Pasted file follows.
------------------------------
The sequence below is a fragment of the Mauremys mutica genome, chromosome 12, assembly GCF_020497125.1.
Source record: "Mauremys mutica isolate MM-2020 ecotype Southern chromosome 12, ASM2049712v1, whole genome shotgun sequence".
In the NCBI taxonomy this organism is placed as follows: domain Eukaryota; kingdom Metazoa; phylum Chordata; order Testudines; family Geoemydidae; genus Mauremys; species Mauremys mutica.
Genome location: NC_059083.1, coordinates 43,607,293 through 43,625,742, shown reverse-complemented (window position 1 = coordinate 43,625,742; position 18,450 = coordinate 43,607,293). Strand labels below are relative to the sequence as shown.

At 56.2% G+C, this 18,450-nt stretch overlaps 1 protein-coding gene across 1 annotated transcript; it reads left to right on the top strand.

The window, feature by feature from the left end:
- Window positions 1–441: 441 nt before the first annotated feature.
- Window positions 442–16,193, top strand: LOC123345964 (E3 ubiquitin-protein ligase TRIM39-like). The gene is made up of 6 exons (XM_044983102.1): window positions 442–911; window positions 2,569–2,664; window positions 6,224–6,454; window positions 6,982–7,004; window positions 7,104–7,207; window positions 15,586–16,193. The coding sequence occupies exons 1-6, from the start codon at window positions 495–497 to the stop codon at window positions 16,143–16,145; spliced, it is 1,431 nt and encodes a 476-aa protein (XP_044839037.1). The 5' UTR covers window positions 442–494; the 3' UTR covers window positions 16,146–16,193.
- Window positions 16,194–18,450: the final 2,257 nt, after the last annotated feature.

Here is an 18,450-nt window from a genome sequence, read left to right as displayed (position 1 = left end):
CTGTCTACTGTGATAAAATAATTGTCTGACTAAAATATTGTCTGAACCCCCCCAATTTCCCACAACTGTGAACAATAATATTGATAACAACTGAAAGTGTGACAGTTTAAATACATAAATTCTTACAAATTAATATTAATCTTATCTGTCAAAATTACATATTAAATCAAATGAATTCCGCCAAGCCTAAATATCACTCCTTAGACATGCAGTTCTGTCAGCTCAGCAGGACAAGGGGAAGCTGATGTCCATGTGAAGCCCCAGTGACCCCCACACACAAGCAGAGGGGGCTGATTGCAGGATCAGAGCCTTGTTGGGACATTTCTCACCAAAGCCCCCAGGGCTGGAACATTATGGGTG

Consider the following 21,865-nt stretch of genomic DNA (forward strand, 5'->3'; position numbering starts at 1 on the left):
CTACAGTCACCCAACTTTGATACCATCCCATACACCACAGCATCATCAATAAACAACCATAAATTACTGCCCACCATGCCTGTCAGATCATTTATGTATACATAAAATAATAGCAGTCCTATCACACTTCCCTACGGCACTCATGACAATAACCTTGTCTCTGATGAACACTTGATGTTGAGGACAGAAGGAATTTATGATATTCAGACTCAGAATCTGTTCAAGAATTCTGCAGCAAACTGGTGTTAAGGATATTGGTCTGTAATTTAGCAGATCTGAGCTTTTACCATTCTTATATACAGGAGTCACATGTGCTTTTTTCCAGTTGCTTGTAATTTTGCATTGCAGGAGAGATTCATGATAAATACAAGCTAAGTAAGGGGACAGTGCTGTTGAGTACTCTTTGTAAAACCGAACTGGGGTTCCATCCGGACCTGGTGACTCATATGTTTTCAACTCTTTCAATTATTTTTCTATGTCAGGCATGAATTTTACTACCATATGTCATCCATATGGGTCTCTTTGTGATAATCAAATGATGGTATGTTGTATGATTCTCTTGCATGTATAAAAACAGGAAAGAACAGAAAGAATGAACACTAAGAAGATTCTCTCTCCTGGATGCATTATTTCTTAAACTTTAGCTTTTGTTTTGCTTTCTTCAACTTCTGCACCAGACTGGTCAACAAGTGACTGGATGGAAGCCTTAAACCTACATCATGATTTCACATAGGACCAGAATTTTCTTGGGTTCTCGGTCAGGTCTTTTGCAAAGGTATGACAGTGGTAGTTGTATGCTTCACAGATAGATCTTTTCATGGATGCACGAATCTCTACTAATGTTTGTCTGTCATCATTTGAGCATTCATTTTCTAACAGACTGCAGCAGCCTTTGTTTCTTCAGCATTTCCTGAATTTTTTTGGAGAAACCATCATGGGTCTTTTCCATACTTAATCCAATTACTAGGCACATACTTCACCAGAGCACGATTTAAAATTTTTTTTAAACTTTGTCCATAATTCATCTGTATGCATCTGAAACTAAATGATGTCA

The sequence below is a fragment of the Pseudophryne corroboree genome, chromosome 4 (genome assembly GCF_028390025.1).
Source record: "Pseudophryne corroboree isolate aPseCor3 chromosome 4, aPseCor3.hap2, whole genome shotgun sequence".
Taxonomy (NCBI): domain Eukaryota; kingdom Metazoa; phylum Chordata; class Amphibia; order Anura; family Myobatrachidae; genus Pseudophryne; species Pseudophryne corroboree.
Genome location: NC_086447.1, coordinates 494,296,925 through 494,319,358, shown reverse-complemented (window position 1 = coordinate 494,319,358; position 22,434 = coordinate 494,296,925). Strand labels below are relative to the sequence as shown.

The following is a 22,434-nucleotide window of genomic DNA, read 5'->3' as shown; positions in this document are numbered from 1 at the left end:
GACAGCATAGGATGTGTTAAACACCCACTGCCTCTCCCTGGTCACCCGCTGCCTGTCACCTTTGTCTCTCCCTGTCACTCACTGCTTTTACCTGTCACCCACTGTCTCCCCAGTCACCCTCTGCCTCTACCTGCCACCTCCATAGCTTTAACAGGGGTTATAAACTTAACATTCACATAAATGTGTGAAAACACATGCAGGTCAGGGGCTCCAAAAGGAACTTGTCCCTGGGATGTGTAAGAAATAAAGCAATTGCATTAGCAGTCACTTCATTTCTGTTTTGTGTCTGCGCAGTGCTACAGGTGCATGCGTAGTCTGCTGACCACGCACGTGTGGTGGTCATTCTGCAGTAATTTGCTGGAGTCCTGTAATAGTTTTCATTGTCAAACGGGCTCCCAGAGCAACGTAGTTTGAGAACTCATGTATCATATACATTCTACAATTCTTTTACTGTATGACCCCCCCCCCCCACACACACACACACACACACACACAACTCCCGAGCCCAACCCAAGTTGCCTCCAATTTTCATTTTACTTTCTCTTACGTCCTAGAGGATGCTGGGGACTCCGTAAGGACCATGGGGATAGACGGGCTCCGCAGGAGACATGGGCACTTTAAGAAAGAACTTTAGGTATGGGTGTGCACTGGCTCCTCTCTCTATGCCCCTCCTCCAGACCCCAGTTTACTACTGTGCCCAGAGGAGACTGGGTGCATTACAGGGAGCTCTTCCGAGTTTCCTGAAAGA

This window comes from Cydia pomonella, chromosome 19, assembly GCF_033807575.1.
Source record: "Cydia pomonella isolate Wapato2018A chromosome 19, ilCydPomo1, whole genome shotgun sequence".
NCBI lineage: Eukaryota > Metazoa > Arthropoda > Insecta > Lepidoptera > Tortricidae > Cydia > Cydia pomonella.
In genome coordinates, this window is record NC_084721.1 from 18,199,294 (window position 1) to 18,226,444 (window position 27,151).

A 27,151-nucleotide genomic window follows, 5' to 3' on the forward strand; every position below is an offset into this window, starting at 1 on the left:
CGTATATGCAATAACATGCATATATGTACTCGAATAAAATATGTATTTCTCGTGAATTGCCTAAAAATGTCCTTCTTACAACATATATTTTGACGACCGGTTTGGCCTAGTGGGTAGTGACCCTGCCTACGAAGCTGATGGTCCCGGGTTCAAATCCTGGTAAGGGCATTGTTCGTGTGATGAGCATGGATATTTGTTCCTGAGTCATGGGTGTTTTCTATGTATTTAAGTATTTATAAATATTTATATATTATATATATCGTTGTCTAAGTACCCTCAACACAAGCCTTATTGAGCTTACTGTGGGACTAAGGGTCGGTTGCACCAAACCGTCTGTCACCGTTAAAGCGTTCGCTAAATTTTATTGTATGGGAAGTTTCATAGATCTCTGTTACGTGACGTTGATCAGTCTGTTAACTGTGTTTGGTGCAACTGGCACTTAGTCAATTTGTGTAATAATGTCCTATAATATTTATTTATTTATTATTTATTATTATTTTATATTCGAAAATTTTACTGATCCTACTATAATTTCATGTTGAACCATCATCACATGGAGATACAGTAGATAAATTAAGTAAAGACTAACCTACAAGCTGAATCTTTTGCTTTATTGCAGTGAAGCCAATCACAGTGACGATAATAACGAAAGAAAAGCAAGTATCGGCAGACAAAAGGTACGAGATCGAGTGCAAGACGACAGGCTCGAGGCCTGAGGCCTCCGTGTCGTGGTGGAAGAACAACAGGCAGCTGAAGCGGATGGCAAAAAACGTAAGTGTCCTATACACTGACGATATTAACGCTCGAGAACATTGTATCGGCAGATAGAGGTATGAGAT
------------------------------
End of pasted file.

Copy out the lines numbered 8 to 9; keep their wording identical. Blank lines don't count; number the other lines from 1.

- Window positions 442–16,193, top strand: LOC123345964 (E3 ubiquitin-protein ligase TRIM39-like). The gene is made up of 6 exons (XM_044983102.1): window positions 442–911; window positions 2,569–2,664; window positions 6,224–6,454; window positions 6,982–7,004; window positions 7,104–7,207; window positions 15,586–16,193. The coding sequence occupies exons 1-6, from the start codon at window positions 495–497 to the stop codon at window positions 16,143–16,145; spliced, it is 1,431 nt and encodes a 476-aa protein (XP_044839037.1). The 5' UTR covers window positions 442–494; the 3' UTR covers window positions 16,146–16,193.
- Window positions 16,194–18,450: the final 2,257 nt, after the last annotated feature.